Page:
Updated: 2 days ago
In August 1925, a Nigerian law student, Lapido Solanke, and a Sierra Leonean doctor, Herbert Bankole-Bright founded the West African Students’ Union (WASU) in London, England. It became a key political, social and cultural organisation for West Africans in Britain and the main African organisation in the UK for over thirty years.
As early as 1923, Solanke had proposed that the Union of Students of African Descent (USAD), a Christian social organisation dominated by students from the West Indies (and which had grown out of the earlier West African and West Indian Christian Union, founded in 1917), should incorporate itself into the National Congress of British West Africa (NCBWA). In 1925, Bankole-Bright of the NCBWA called on USAD, the Nigeria Progress Union, the African Progress Union and the Gold Coast Students' Association (GCSA) to join together to form a single organisation for West African students, inspired by the Indian Students' Union. Many students joined together to form WASU, and Solanke became the new organisation's secretary-general, while J. B. Danquah became its first president. J. E. Casely Hayford was the new grouping's first patron, a post he used to promote African nationalism.
WASU’s founders were intentional about the organisation’s Pan-Africanism. Solanke visited and established chapters in several British West African colonies. The organisation soon became a hub for anti-racist and decolonial thinkers across the diaspora. In fact, one of WASU’s early donors was Marcus Garvey, a Jamaican political activist and founder of the Universal Negro Improvement Association (UNIA), who helped the organization obtain its first meetinghouse.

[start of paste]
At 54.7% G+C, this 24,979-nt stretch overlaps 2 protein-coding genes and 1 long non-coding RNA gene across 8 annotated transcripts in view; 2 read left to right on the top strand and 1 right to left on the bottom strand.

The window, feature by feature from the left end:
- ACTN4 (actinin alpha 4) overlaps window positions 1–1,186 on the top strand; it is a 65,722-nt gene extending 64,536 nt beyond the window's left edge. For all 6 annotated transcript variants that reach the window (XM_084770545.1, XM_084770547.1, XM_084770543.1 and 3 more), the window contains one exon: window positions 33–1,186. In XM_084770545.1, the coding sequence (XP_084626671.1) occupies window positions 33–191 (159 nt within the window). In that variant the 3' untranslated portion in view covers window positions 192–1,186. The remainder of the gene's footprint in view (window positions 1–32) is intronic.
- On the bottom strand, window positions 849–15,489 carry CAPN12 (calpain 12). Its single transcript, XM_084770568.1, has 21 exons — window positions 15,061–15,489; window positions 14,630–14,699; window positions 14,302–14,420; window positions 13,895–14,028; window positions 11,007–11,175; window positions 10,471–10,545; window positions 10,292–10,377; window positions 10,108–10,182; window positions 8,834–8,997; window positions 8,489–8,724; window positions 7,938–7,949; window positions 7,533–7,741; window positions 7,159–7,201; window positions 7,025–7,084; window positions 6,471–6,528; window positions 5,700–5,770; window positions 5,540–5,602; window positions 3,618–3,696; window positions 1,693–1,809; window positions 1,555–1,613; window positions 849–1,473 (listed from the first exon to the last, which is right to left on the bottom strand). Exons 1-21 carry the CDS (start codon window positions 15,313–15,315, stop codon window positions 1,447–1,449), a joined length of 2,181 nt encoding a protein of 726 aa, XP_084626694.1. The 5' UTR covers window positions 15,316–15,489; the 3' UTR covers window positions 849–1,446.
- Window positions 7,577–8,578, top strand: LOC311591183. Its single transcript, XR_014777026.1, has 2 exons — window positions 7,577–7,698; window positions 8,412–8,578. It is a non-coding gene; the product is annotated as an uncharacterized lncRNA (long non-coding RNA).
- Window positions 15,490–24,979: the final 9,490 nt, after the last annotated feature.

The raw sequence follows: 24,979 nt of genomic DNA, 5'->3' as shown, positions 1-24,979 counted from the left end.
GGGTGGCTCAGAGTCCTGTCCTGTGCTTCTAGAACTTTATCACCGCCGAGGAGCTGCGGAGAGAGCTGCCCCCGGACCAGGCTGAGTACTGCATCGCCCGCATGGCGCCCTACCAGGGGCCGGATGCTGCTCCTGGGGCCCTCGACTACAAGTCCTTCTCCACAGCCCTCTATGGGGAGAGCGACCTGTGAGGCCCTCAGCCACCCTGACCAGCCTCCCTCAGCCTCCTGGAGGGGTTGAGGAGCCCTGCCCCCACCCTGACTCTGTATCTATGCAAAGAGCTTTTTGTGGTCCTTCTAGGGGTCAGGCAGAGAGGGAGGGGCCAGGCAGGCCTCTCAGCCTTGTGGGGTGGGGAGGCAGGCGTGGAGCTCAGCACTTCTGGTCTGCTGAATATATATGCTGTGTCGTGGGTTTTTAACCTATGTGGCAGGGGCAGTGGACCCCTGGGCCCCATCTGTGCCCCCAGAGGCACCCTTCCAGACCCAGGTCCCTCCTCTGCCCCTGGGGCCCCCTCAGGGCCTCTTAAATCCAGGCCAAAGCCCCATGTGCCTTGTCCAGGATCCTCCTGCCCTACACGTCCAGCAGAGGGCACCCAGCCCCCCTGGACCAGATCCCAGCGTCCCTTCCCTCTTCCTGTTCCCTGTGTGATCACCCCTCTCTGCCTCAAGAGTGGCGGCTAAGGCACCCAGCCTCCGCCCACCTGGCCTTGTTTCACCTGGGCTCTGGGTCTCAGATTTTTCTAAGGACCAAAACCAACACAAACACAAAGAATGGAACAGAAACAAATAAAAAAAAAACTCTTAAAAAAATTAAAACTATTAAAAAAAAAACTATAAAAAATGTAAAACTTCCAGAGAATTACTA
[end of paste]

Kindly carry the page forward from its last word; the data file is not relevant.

African immigrants made up a very small minority in 1920s and 1930s London but faced considerable racial discrimination. Records from the Colonial Office suggest that there were around 125 African students at universities in Britain in 1929. By 1951, this number had risen dramatically to 2,300. Over its 30-year history, the WASU would move to a new location in Camden and open a second hostel on Chelsea Embankment due to increasing demand.
White-owned establishments could legally refuse Black tenants, and so a key aim of WASU was "to provide and maintain a hostel for students of African descent." The Colonial Office were keen to take control of the project, and in 1929, whilst Solanke was away in West Africa raising funds for the hostel, they assembled a secret plan to build their own hostel. This became Aggrey House, which WASU exposed in their pamphlet The Truth About Aggrey House – An Exposure of the Government Plan to Control African Students in Great Britain.
WASU opened its first hostel in March 1933 on Camden Road to provide accommodation to students and visitors of African descent. At a time when white-owned establishments could legally refuse Black tenants, the hostel was designed to be a “home away from home” for Africans in the diaspora. Known as “Africa House”, it gave members access to meals, a library, a reading room, a games room and space to welcome visitors.